As we reported last weekend, there was to be a consultation event regarding the possibility of building a crematorium on the former Mabledon Hospital site in Darenth.  As suggested in the previous link from Darenth Parish Council, Dignity has recently been appointed by Dartford Borough Council to develop an area of land at the aforementioned site to provide a crematorium and cemetery parkland.  Some of the background to this decision can be seen in the agenda and minutes of DBC’s Cabinet meeting earlier this year in March.

Subsequent to the announcement of the meeting by Darenth PC, PlanIt Planning and Development submitted an application, on behalf of Dignity Funerals PLC, of a request for a Screening opinion for a single storey building with an gross external area of 574.4sqm, which will include a chapel, crematorium and administrative space, a visitor car park (approximately 5100 sqm in area), upgrading of the existing internal road and the existing vehicular access off Green Street, an area for burial plots, a garden of remembrance and an area managed for nature conservation interest – Mabledon Hospital Site, Gore Road, Darenth.   The full details of this document can be seen on DBC’s website under the reference 14/01568/SCREEN.

I went along to today’s consultation to see for myself what was being proposed and had a good chat with some of Dignity’s representatives.  The full details of the presentation can be viewed at planit-planningdevelopment.co.uk, this includes a feedback form.  Some of the specific points we discussed were:-

  • There does appear to be a need for an additional crematorium in this area.  The nearest other sites are at Eltham and Bluebell Hill (although there is the possibility of another site at Chalk, to the east of Gravesend).
  • Eltham crematorium is one of the busiest in the country holding around 4000 cremations a year.  To put this in context, the proposed crematorium will initially only hold around 1000 cremations a year.  It is envisaged that services will only be hourly (having been to services at Eltham, I have had the impression that it is almost ‘a conveyor belt’).  This means there will be, at the maximum, 8 or 9 services a day (it will only operate from 9am to 5pm, Monday-Friday).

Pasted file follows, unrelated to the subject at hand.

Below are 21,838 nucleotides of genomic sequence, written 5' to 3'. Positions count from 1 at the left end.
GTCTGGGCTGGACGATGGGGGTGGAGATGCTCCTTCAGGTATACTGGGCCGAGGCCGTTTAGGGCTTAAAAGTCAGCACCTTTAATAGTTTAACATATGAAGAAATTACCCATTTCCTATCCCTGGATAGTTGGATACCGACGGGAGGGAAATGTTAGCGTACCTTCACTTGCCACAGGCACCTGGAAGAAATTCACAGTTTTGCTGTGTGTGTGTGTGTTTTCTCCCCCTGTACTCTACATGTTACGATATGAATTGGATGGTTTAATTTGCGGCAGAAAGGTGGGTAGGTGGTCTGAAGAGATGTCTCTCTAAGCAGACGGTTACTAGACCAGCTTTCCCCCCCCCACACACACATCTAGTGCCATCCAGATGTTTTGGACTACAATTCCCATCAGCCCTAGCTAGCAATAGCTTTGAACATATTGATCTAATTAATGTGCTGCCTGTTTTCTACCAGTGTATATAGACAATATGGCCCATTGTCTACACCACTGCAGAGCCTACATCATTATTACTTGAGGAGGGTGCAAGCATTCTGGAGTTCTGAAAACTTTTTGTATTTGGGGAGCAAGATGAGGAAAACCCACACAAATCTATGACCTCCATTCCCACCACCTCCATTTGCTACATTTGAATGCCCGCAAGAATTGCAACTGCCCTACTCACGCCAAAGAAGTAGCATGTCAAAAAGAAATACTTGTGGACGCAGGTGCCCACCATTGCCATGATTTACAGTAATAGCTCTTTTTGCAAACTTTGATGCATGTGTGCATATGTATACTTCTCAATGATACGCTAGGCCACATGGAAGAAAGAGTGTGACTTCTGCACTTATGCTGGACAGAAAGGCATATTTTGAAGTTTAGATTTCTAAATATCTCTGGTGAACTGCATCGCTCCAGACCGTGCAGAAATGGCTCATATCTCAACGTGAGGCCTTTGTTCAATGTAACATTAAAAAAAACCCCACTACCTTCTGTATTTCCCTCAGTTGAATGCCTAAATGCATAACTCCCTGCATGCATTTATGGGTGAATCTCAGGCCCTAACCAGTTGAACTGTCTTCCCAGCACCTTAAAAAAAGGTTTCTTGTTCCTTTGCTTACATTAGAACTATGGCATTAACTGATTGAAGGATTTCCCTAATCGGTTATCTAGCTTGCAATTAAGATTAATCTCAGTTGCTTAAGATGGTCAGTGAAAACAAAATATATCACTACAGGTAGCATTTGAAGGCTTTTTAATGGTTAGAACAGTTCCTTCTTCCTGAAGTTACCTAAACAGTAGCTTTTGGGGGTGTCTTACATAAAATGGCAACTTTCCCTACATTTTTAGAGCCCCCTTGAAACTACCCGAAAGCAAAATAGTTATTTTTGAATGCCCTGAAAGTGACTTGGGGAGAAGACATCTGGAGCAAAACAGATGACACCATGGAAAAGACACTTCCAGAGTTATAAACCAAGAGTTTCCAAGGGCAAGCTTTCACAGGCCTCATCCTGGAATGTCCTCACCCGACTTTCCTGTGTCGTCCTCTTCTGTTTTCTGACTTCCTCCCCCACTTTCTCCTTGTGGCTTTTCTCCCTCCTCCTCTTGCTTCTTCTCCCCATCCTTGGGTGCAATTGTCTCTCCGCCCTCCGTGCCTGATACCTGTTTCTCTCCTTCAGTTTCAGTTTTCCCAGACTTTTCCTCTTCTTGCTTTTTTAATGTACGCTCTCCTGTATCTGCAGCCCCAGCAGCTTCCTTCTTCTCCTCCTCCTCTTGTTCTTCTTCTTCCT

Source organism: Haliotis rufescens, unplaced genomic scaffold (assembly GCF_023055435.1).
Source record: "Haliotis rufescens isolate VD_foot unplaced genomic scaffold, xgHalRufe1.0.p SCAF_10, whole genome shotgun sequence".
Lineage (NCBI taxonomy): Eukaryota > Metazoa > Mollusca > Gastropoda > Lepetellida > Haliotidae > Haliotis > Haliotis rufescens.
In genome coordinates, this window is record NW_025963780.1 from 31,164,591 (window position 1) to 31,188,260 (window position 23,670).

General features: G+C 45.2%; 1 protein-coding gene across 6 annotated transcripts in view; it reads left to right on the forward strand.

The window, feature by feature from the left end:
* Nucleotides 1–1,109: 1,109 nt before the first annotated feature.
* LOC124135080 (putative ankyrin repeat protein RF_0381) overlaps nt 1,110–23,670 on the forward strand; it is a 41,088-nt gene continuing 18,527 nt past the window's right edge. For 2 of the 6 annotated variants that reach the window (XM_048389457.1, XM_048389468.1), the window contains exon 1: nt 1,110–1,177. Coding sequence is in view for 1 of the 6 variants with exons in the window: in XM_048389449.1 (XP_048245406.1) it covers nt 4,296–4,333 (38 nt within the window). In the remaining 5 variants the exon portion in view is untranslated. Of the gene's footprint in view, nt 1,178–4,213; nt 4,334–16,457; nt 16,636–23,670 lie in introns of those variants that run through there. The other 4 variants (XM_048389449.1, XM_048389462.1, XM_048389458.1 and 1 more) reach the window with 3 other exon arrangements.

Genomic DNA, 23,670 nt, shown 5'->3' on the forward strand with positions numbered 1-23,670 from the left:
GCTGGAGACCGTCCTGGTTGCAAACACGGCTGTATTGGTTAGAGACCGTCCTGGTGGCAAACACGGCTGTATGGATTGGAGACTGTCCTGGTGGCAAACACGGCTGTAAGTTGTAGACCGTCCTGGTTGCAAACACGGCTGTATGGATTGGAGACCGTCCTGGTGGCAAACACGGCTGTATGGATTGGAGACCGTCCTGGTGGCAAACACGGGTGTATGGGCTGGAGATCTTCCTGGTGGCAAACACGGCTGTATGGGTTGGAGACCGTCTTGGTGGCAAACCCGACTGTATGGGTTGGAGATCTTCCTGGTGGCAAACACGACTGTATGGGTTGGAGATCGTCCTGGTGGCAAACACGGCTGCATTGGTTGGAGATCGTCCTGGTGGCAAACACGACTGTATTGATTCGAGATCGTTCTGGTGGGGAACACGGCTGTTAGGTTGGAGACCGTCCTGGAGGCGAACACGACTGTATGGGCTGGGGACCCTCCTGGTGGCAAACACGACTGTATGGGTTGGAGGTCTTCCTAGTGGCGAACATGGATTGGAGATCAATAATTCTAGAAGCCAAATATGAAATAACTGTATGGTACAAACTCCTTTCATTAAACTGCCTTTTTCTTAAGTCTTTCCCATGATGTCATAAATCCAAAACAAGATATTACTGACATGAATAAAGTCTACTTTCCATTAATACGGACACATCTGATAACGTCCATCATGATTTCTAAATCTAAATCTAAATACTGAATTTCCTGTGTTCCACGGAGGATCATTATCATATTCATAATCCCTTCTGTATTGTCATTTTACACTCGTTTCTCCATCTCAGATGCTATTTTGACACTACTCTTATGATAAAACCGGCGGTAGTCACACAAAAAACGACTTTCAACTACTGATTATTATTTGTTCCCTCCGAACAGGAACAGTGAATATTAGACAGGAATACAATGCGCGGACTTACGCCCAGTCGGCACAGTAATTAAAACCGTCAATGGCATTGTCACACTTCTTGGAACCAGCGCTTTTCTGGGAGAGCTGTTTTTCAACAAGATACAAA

• There will also be around 50 burials a year and as the burial site will be around 40 acres in size, at that rate, it will be sustainable for around 100 years.  There will also be a separate garden for the interment of ashes.
  • There will be the capacity for just over 100 guests in the chapel.
  • It is estimated that with, on average about 30 cars attending each service, it would mean between 150-200 extra cars a day in the area – this was not seen as a major issue but they are carrying out traffic assessments.
  • The Dignity representatives went to great lengths to stress how important ecology issues were and these would not only be maintained but enhanced.
  • The site is presently owned by DBC and this would not change.  The intention would be for Dignity to cover all building costs and then pay an agreed annual rent to DBC.

We discussed timescales and it was envisaged that formal planning permission would be submitted early in the New Year.  This was expected to take between six and eight months to be agreed, so if approved, work could be started around August 2015 with a view to opening late in 2016 or early in 2017.

There may well be some objections to the proposal but my impression was that this will be a much needed facility and from the discussions I had, this seems a very good proposal and a very responsible company.

Mabledon Crematorium

About the author

Andy Clark is retired after a long career at Lloyds Register and subsequently the Civil Service. He has lived in Dartford for his entire life.

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